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Andre Johnson's injury spells opportunity for young WRs


Wide receiver Andre Johnson's groin injury has put the Texans' young wide receivers on an accelerated learning curve.

With Johnson expected to miss about a week of training camp practice, second-year pro Lestar Jean is working as a starter. Jean and rookies DeVier Posey and Keshawn Martin are among the players vying to be the Texans' third wide receiver behind Johnson and Kevin Walter.

"It's going to be interesting because now we're in a situation where Andre is going to miss time, so we bumped them all up," Texans coach Gary Kubiak said on Monday. "We kind of move them around each day. There's a lot of young ability, and I think there's no telling who our five or six will be. I think they all have the ability to make this team, so we're going to have to see how they hold up and who makes the plays."

The Texans have 11 wide receivers on their roster. Johnson, fellow 10th-year veteran Walter and rookie draft picks Posey and Martin are locks to make the team. Veteran Bryant Johnson, signed a day before training camp, is the Texans' only receiver besides Andre Johnson and Walter who has caught a pass in the NFL.

Jean, who went undrafted in 2011 out of Florida Atlantic, is in position to not just make the team but be a significant contributor in 2012. He also worked as a starter during OTAs (organized team activities), which Johnson missed with a knee injury.

"I love his size," Kubiak said of the 6-3, 205 receiver. "I like big guys in this league. I think it is an advantage. He's very smart. He can play a lot of places. He did do some go things on special teams. It's a unique situation because he hasn't played, but he's still sitting here operating as a starter. He's never even taken a snap. That kind of tells you where we're at. He's going to have to play big for us to be successful and keep moving forward, so we're counting on him."

Kubiak said it's also important for Posey, a third-round pick from Ohio State, and Martin, a fourth-round pick from Michigan State, to get more reps in Johnson's absence. He said the same about third-year wide receiver Trindon Holliday, a return specialist who has improved dramatically as an offensive player this offseason.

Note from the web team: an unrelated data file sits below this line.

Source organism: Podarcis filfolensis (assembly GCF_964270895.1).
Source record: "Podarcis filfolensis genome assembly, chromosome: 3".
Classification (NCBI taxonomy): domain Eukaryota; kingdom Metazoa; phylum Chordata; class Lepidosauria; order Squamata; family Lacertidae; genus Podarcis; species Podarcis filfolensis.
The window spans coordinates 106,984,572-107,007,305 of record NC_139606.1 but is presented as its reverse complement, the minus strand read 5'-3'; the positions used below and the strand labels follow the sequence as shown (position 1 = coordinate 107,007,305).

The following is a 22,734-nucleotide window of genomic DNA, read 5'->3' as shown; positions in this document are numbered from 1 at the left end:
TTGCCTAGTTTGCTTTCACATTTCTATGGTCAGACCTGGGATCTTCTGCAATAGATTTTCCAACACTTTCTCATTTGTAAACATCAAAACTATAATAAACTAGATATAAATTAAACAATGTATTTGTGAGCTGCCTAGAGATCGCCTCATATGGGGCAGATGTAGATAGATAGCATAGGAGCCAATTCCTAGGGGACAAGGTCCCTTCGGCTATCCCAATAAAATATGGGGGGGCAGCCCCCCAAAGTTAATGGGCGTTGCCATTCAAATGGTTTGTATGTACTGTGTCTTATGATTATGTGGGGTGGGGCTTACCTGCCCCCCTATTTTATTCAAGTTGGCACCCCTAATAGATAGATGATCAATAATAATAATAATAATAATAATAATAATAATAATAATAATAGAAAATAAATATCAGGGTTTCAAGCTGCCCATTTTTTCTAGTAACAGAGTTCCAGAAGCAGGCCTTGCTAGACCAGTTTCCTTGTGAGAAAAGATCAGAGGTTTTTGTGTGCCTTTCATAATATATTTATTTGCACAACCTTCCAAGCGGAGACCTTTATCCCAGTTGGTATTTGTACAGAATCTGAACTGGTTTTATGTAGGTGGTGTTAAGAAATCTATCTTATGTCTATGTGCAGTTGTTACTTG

"We give everybody a lot of reps," Kubiak said. "It's an opportunity for a lot of guys.

"Kevin and them have their responsibilities to continue to get better and play well. Lestar is getting a great opportunity. This morning, the Jackson kid (undrafted rookie Jerrell Jackson) made some nice plays. I think it's going to be a very competitive situation."

Because Andre Johnson is 31 and has several injuries in the past two years, and because the Texans released Jacoby Jones earlier this offseason, the competition for the third receiver spot is a focal point of the defending AFC South champs in 2012.

"It's huge," Kubiak said. "I think our whole team is kind of watching it, too, because they know our identity is going to change at that position for the first time in a while around here. Players sense that. They really watch those battles closely. We'll let them prove to their teammates that they're the guy."

Through three days of camp, quarterback Matt Schaub is encouraged by what he has seen from the Texans' young receivers.

"They're all doing such a good job," Schaub said. "There are so many things that each one of them bring. Lestar is doing really well. He's still a young guy; he's really progressing nicely into a good veteran receiver for us. Keshawn Martin is doing a great job for us. He is really going to be able to help us. DeVier is doing a great job learning everything. We're asking him to do a lot from the outside perspective and from the inside and everything that he's doing.

"We've got a talented group of guys and mentally, they're trying to do the best they can with everything that's thrown at them. Each day, it's a lot of information and they're really handling it really well. Obviously, there are going to be growing pains as we go through practices here mentally, just working through everything. We ask our receivers to do a lot of adjustments with their routes and we do a lot of motioning and a lot of formation adjustments. It's a lot for them, but they're doing a great job handling it."

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